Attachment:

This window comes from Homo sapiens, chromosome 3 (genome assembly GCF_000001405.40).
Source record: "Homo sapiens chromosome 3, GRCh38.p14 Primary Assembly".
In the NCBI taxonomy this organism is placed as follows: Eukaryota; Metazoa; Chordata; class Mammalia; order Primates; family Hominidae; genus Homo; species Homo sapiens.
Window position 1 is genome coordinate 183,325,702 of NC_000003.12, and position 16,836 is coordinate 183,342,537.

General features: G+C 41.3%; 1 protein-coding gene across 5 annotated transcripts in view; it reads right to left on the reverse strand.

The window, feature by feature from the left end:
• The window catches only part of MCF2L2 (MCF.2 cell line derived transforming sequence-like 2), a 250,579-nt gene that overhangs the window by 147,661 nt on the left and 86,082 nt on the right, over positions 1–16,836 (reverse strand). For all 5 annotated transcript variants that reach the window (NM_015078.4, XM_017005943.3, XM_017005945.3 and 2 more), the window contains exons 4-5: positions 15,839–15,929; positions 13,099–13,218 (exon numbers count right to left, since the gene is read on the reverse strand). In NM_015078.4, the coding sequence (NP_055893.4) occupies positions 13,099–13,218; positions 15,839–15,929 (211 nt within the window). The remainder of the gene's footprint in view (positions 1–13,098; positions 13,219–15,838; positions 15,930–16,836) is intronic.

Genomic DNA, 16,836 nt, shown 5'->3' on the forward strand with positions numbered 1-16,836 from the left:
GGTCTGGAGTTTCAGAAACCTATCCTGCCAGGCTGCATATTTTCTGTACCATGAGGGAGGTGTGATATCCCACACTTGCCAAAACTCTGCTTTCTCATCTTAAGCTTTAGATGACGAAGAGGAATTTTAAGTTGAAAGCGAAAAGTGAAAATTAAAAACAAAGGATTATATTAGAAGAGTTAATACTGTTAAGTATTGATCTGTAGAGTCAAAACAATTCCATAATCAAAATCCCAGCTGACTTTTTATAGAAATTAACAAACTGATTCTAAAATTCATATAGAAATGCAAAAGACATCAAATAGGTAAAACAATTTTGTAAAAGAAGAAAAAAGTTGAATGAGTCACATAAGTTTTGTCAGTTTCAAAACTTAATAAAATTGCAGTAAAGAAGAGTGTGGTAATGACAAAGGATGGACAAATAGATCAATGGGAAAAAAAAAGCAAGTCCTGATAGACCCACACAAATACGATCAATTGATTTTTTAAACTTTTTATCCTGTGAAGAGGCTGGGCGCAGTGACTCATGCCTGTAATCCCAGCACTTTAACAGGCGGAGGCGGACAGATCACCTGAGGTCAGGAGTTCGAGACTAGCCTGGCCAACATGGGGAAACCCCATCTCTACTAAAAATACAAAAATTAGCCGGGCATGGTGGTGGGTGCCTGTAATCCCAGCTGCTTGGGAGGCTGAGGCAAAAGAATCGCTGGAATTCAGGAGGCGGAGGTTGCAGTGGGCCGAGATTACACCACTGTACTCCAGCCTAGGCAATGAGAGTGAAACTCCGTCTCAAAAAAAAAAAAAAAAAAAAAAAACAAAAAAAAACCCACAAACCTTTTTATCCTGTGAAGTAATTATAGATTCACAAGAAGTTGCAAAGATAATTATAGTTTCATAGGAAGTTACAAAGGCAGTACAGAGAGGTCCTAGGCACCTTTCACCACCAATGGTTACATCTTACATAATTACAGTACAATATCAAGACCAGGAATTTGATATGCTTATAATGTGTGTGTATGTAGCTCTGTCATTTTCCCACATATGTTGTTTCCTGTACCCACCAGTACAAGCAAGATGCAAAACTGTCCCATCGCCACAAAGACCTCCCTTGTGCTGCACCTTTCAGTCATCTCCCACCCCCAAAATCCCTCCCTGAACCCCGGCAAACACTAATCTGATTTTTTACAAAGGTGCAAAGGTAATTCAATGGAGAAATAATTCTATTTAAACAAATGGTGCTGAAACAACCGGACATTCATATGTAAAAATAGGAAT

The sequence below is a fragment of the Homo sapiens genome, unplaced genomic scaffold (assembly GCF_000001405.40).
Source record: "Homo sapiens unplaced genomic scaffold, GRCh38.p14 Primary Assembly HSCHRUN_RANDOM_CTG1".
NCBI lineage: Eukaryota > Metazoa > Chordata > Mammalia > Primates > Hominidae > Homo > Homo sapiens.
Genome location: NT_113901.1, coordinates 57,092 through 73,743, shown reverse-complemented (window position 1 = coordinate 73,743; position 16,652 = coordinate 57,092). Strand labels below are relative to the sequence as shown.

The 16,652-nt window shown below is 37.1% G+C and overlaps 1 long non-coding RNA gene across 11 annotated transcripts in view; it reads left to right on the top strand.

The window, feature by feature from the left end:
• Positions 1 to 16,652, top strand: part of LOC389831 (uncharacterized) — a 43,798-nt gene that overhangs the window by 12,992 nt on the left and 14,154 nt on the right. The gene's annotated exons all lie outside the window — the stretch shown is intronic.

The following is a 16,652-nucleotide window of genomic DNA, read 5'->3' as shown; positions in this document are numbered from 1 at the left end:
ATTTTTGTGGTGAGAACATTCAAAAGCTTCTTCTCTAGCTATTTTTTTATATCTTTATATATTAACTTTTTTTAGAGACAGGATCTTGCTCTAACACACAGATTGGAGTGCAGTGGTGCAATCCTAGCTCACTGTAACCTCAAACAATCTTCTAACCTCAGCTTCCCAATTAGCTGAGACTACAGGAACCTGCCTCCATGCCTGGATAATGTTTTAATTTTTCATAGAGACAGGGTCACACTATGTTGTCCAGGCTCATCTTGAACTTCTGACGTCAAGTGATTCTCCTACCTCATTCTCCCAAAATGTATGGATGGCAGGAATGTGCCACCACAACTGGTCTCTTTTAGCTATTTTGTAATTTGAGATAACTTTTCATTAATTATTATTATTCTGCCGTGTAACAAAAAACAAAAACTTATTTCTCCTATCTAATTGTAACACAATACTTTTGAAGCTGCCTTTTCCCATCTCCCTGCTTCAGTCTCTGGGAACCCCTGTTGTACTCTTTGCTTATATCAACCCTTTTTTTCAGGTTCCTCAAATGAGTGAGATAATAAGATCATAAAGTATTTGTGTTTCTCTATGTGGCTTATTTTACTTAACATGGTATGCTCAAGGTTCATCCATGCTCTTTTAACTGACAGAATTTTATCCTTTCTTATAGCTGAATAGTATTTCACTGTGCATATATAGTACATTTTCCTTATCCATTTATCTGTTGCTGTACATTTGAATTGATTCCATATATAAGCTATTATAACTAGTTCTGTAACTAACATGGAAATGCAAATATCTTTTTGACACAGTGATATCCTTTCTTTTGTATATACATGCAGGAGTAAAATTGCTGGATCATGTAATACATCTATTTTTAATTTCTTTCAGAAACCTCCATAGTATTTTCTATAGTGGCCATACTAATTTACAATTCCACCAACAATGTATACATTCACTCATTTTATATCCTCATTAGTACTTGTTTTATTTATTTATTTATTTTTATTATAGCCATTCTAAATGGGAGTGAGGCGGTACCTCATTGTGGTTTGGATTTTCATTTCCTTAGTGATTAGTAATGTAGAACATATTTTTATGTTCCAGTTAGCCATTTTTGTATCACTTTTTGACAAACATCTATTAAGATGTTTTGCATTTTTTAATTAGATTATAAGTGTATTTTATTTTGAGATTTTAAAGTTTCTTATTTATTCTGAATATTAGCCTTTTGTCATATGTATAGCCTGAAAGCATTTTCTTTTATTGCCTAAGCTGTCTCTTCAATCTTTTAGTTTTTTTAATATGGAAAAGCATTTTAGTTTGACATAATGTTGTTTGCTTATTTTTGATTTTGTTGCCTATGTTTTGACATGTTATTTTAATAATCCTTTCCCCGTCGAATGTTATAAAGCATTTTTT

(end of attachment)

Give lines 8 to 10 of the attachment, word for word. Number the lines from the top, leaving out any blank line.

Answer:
Genomic DNA, 16,836 nt, shown 5'->3' on the forward strand with positions numbered 1-16,836 from the left:
GGTCTGGAGTTTCAGAAACCTATCCTGCCAGGCTGCATATTTTCTGTACCATGAGGGAGGTGTGATATCCCACACTTGCCAAAACTCTGCTTTCTCATCTTAAGCTTTAGATGACGAAGAGGAATTTTAAGTTGAAAGCGAAAAGTGAAAATTAAAAACAAAGGATTATATTAGAAGAGTTAATACTGTTAAGTATTGATCTGTAGAGTCAAAACAATTCCATAATCAAAATCCCAGCTGACTTTTTATAGAAATTAACAAACTGATTCTAAAATTCATATAGAAATGCAAAAGACATCAAATAGGTAAAACAATTTTGTAAAAGAAGAAAAAAGTTGAATGAGTCACATAAGTTTTGTCAGTTTCAAAACTTAATAAAATTGCAGTAAAGAAGAGTGTGGTAATGACAAAGGATGGACAAATAGATCAATGGGAAAAAAAAAGCAAGTCCTGATAGACCCACACAAATACGATCAATTGATTTTTTAAACTTTTTATCCTGTGAAGAGGCTGGGCGCAGTGACTCATGCCTGTAATCCCAGCACTTTAACAGGCGGAGGCGGACAGATCACCTGAGGTCAGGAGTTCGAGACTAGCCTGGCCAACATGGGGAAACCCCATCTCTACTAAAAATACAAAAATTAGCCGGGCATGGTGGTGGGTGCCTGTAATCCCAGCTGCTTGGGAGGCTGAGGCAAAAGAATCGCTGGAATTCAGGAGGCGGAGGTTGCAGTGGGCCGAGATTACACCACTGTACTCCAGCCTAGGCAATGAGAGTGAAACTCCGTCTCAAAAAAAAAAAAAAAAAAAAAAAACAAAAAAAAACCCACAAACCTTTTTATCCTGTGAAGTAATTATAGATTCACAAGAAGTTGCAAAGATAATTATAGTTTCATAGGAAGTTACAAAGGCAGTACAGAGAGGTCCTAGGCACCTTTCACCACCAATGGTTACATCTTACATAATTACAGTACAATATCAAGACCAGGAATTTGATATGCTTATAATGTGTGTGTATGTAGCTCTGTCATTTTCCCACATATGTTGTTTCCTGTACCCACCAGTACAAGCAAGATGCAAAACTGTCCCATCGCCACAAAGACCTCCCTTGTGCTGCACCTTTCAGTCATCTCCCACCCCCAAAATCCCTCCCTGAACCCCGGCAAACACTAATCTGATTTTTTACAAAGGTGCAAAGGTAATTCAATGGAGAAATAATTCTATTTAAACAAATGGTGCTGAAACAACCGGACATTCATATGTAAAAATAGGAAT

The sequence below is a fragment of the Homo sapiens genome, unplaced genomic scaffold (assembly GCF_000001405.40).